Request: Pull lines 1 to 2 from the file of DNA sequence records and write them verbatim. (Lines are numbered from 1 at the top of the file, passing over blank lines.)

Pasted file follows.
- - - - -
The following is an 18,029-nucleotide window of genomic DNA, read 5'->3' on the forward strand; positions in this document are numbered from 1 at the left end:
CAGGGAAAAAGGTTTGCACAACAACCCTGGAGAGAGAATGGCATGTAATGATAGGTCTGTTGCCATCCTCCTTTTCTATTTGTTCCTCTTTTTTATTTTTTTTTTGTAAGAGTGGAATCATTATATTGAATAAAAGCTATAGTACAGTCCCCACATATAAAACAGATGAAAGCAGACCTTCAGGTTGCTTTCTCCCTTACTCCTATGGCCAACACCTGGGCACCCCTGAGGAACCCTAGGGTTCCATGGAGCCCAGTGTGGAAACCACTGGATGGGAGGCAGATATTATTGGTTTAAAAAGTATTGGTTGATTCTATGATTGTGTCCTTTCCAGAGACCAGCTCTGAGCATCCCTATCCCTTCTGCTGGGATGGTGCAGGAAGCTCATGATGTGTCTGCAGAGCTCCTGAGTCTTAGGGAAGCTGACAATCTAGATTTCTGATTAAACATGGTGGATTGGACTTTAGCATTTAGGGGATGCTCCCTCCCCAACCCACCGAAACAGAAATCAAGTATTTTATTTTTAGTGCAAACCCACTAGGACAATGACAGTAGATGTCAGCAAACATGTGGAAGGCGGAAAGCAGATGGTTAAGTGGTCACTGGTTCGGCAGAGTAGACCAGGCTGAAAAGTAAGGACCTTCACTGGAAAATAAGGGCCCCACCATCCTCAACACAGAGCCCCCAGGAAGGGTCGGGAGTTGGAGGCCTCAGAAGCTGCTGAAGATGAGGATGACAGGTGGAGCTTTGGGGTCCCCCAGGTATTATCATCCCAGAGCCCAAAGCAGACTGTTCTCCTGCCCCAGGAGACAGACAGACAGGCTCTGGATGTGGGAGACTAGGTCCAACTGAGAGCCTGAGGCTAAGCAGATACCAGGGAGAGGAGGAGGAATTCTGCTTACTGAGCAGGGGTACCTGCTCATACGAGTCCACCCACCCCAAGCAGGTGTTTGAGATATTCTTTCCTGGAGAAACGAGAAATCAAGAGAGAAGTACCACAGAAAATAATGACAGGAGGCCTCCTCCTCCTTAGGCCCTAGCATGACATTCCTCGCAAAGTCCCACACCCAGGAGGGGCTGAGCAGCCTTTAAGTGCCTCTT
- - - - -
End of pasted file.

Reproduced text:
The following is an 18,029-nucleotide window of genomic DNA, read 5'->3' on the forward strand; positions in this document are numbered from 1 at the left end:
CAGGGAAAAAGGTTTGCACAACAACCCTGGAGAGAGAATGGCATGTAATGATAGGTCTGTTGCCATCCTCCTTTTCTATTTGTTCCTCTTTTTTATTTTTTTTTTGTAAGAGTGGAATCATTATATTGAATAAAAGCTATAGTACAGTCCCCACATATAAAACAGATGAAAGCAGACCTTCAGGTTGCTTTCTCCCTTACTCCTATGGCCAACACCTGGGCACCCCTGAGGAACCCTAGGGTTCCATGGAGCCCAGTGTGGAAACCACTGGATGGGAGGCAGATATTATTGGTTTAAAAAGTATTGGTTGATTCTATGATTGTGTCCTTTCCAGAGACCAGCTCTGAGCATCCCTATCCCTTCTGCTGGGATGGTGCAGGAAGCTCATGATGTGTCTGCAGAGCTCCTGAGTCTTAGGGAAGCTGACAATCTAGATTTCTGATTAAACATGGTGGATTGGACTTTAGCATTTAGGGGATGCTCCCTCCCCAACCCACCGAAACAGAAATCAAGTATTTTATTTTTAGTGCAAACCCACTAGGACAATGACAGTAGATGTCAGCAAACATGTGGAAGGCGGAAAGCAGATGGTTAAGTGGTCACTGGTTCGGCAGAGTAGACCAGGCTGAAAAGTAAGGACCTTCACTGGAAAATAAGGGCCCCACCATCCTCAACACAGAGCCCCCAGGAAGGGTCGGGAGTTGGAGGCCTCAGAAGCTGCTGAAGATGAGGATGACAGGTGGAGCTTTGGGGTCCCCCAGGTATTATCATCCCAGAGCCCAAAGCAGACTGTTCTCCTGCCCCAGGAGACAGACAGACAGGCTCTGGATGTGGGAGACTAGGTCCAACTGAGAGCCTGAGGCTAAGCAGATACCAGGGAGAGGAGGAGGAATTCTGCTTACTGAGCAGGGGTACCTGCTCATACGAGTCCACCCACCCCAAGCAGGTGTTTGAGATATTCTTTCCTGGAGAAACGAGAAATCAAGAGAGAAGTACCACAGAAAATAATGACAGGAGGCCTCCTCCTCCTTAGGCCCTAGCATGACATTCCTCGCAAAGTCCCACACCCAGGAGGGGCTGAGCAGCCTTTAAGTGCCTCTT